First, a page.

The Korean Superconducting Tokamak Advanced Research (KSTAR), a tokamak nuclear fusion reactor, achieved a world record of 70 seconds in high-performance plasma operation, South Korea's National Fusion Research Institute (NFRI) said in a statement on 14 December. NFRI said a fully non-inductive operation mode - a "high poloidal beta scenario" - had been used to achieve this long and steady state of operation using a high-power neutron beam. It said various techniques, including a rotating 3D field, had been applied to alleviate the accumulated heat fluxes on the plasma-facing components.
"This is a huge step forward for realisation of the fusion reactor," NFRI said in a statement. While other reactors have managed to sustain plasma for longer than 70 seconds, KSTAR produced a "high performance" plasma, which is better suited for nuclear fusion. The researchers at the NFRI have also developed a new plasma "operation mode", which should enable reactions to handle greater pressures at lower temperatures.
The institute said KSTAR researchers had also succeeded in achieving an alternative advanced plasma operation mode with the internal transport barrier (ITB). This is a steep pressure gradient in the core of the plasmas due to the enhanced core plasma confinement. NFRI said this is the first ITB operation achieved in the superconducting device at the lowest heating power.
KSTAR, at the National Fusion Research Institute in Daejeon, is intended to study aspects of magnetic fusion energy which will be pertinent to the International Thermonuclear Experimental Reactor (Iter) fusion project under construction at Cadarache in the south of France. Iter, which will be the world’s biggest tokamak reactor, has been designed to produce 500MW output power for several seconds while needing 50MW to operate. The project is funded and run by sic countries (India, Japan, China, Russia, South Korea, the USA) and the European Union (EU), which as host party, contributes 45% percent of the cost, with the other six parties each contributing some 9%.
"With the progress of the Iter project, KSTAR research will focus on the mission essential for the fusion reactor beyond Iter," the institute said. "It includes a new efficient mode of operation and a new divertor concept suitable for the Korean fusion demonstration reactor, the K-DEMO device, which will lead the worldwide fusion energy development plan." Construction of KSTAR began in December 1995 and was completed in August 2007. The first experiment was conducted in 2009. KSTAR was the first tokamak to feature a fully superconducting magnet system with a central solenoid, toroidal and poloidal field coils.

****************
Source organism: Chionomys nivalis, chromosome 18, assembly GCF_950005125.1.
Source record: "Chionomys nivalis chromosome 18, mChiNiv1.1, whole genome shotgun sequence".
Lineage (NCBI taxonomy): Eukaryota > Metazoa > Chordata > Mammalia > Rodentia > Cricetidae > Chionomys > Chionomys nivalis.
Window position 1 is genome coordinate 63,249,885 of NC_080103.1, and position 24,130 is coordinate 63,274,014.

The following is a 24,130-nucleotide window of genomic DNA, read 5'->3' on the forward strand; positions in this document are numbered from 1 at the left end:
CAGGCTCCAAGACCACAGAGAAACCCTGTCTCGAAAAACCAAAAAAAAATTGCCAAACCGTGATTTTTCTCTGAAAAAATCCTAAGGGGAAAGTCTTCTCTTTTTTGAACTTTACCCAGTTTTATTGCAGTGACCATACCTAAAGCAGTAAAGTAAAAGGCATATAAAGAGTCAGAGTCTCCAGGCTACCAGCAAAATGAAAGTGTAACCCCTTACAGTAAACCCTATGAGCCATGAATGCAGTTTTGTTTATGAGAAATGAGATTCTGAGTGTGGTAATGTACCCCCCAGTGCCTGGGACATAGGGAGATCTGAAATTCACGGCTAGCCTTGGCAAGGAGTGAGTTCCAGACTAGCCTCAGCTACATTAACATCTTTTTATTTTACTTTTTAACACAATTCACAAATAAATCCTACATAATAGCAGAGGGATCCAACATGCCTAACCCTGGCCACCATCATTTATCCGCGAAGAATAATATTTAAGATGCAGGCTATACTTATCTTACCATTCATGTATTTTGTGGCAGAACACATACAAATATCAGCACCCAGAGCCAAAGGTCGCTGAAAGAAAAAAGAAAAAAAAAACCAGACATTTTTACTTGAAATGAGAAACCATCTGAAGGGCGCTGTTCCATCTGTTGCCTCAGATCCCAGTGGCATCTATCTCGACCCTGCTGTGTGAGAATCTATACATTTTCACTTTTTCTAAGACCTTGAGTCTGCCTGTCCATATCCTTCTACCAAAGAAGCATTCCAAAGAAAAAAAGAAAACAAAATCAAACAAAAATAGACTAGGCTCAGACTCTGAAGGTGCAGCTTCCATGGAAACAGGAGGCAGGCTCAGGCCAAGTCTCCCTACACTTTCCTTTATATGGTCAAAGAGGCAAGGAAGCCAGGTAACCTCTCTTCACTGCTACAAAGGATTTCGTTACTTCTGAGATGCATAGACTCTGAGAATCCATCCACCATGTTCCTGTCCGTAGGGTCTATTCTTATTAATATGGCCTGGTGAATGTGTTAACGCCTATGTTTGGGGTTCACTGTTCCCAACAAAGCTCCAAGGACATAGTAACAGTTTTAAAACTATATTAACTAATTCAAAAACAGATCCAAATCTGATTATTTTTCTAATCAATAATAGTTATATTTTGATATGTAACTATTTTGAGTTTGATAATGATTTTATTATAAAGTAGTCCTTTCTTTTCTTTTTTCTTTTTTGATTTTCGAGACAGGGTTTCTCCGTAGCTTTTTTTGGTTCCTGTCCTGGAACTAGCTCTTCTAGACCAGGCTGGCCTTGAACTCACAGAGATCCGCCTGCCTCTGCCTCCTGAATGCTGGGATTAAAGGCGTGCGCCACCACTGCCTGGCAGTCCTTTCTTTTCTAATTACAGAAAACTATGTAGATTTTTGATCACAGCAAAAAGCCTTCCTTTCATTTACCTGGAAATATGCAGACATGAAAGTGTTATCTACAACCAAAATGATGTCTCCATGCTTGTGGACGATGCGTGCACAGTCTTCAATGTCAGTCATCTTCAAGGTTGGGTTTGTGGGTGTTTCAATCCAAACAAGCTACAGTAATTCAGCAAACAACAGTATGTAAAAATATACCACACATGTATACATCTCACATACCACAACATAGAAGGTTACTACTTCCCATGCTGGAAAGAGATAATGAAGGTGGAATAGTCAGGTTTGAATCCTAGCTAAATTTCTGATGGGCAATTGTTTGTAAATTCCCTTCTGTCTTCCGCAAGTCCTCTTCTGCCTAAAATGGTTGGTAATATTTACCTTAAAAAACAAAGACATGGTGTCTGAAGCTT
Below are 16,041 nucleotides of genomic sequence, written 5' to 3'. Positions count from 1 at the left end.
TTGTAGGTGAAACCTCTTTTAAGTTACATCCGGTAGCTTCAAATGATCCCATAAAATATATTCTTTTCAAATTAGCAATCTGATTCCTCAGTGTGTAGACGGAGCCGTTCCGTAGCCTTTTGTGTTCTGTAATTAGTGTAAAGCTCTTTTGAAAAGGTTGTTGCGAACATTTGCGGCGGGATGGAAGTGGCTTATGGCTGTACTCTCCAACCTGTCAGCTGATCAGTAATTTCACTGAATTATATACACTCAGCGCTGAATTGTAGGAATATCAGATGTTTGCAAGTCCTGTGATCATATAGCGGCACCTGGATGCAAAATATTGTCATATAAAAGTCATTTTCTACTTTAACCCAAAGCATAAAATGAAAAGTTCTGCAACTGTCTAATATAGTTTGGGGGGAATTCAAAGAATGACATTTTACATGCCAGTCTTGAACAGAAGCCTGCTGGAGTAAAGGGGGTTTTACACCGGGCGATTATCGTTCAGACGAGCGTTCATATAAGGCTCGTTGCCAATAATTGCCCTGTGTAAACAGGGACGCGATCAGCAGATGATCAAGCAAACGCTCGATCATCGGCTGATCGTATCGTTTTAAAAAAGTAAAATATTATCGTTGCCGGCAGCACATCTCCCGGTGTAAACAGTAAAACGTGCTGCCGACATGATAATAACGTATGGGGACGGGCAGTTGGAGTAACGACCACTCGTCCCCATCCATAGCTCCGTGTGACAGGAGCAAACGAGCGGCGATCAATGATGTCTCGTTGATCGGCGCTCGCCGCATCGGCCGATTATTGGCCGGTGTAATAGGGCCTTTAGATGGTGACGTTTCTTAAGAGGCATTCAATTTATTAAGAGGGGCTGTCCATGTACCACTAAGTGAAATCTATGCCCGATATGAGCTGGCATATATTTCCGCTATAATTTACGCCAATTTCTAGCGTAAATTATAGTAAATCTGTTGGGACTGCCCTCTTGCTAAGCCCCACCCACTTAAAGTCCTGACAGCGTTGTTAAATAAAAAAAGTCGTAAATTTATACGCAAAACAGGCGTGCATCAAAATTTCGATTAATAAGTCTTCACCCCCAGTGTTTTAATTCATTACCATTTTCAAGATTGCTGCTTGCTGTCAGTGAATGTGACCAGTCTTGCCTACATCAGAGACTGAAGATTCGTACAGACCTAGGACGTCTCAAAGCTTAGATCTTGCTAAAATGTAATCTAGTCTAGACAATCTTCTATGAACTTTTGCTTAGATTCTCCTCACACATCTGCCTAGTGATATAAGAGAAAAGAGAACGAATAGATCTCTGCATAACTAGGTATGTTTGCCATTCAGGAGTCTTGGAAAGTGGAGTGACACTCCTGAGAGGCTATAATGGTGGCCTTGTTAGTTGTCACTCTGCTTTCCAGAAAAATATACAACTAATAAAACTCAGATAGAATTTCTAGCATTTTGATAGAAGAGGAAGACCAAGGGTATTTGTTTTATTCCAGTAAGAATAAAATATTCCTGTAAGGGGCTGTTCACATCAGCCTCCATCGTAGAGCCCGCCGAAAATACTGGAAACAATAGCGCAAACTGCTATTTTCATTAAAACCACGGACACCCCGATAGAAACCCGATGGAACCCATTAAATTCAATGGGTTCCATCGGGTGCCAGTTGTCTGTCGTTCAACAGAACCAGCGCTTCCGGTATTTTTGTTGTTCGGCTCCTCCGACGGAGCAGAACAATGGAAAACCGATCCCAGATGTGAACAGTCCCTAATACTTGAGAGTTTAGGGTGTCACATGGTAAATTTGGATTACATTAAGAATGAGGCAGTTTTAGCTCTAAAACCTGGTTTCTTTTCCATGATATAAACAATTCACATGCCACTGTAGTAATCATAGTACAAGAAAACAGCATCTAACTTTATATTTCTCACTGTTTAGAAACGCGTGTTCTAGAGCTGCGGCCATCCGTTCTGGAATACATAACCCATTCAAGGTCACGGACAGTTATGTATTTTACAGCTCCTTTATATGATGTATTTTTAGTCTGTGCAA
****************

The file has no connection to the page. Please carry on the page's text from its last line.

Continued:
China also announced a fusion breakthrough in December, Chinese media reported. Chinese researchers at the Experimental Advanced Superconducting Tokamak (EAST) at the Hefei-based Institute of Plasma Physics, claimed to have independently invented components to keep ionised gas burning steadily for twice the length of the previous record. This included a component for a fusion reactor core that can withstand extremely high temperatures. “The component we invented is one of the first of its kind in the world that has passed the international cyclic heat test,” Cheng Jiming of China National Nuclear Corporation told CCTV. The component is intended to be installed at Iter, and China said the new component is about 20% more heat-resistant than the reactor’s design requires.
EAST deputy director Professor Luo Guangnan said some previous fusion experiments had lasted for more than 100 seconds, but they were “like riding a bucking bronco”, with plasma that was volatile and difficult to control. However, in an experiment conducted at EAST in August, the plasma was tamed in a high-performance steady state, known as H-mode. EAST is an experimental superconducting tokamak magnetic fusion energy reactor, which began operating in 2006. It was later put under control of Hefei Institutes of Physical Science. China said it was the first tokamak to employ superconducting toroidal and poloidal magnets. It aims for plasma pulses of up to 1000 seconds.
Meanwhile earlier in December, the Wendelstein 7-X (W7-X), the world’s largest and most sophisticated stellarator, began operating at the Max Planck Institute of Plasma Physics in Greifswald, Germany. It was completed in October 2015 and aims to evaluate the main components of a future fusion reactor built using stellarator technology. It plans to be able to operate with up to 30 minutes of continuous plasma discharge by 2021.
The W7-X aims to show that the earlier weaknesses in the stellarator concept have been addressed successfully, “and that the intrinsic advantages of the concept persist, also at plasma parameters approaching those of a future fusion power plant,” according to a report, by T. Sunn Pedersen and several of his colleagues from the Max Planck Institute published in the journal Nature Communications.
First plasma was also reported on 14 December for WEST, formerly known as Tore Supra, a plasma facility near Cadarache owned by France's Commissariat à l'Énergie Atomique (CEA). Tore Supra began operating in 1988 and upgrading it be become WEST required an extensive refit, beginning in 2013. The reactor was upgraded to undertake research to support Iter. WEST is the acronym for “'W Environment in a Steady-state Tokamak”, where W is the chemical symbol for tungsten, the material that will be used for the Iter divertor. CEA will WEST to minimise the cost and schedule risks of industrialising Iter's components by testing prototypes. It will also give initial findings on the functioning of the divertor and test the durability and ageing of tungsten materials.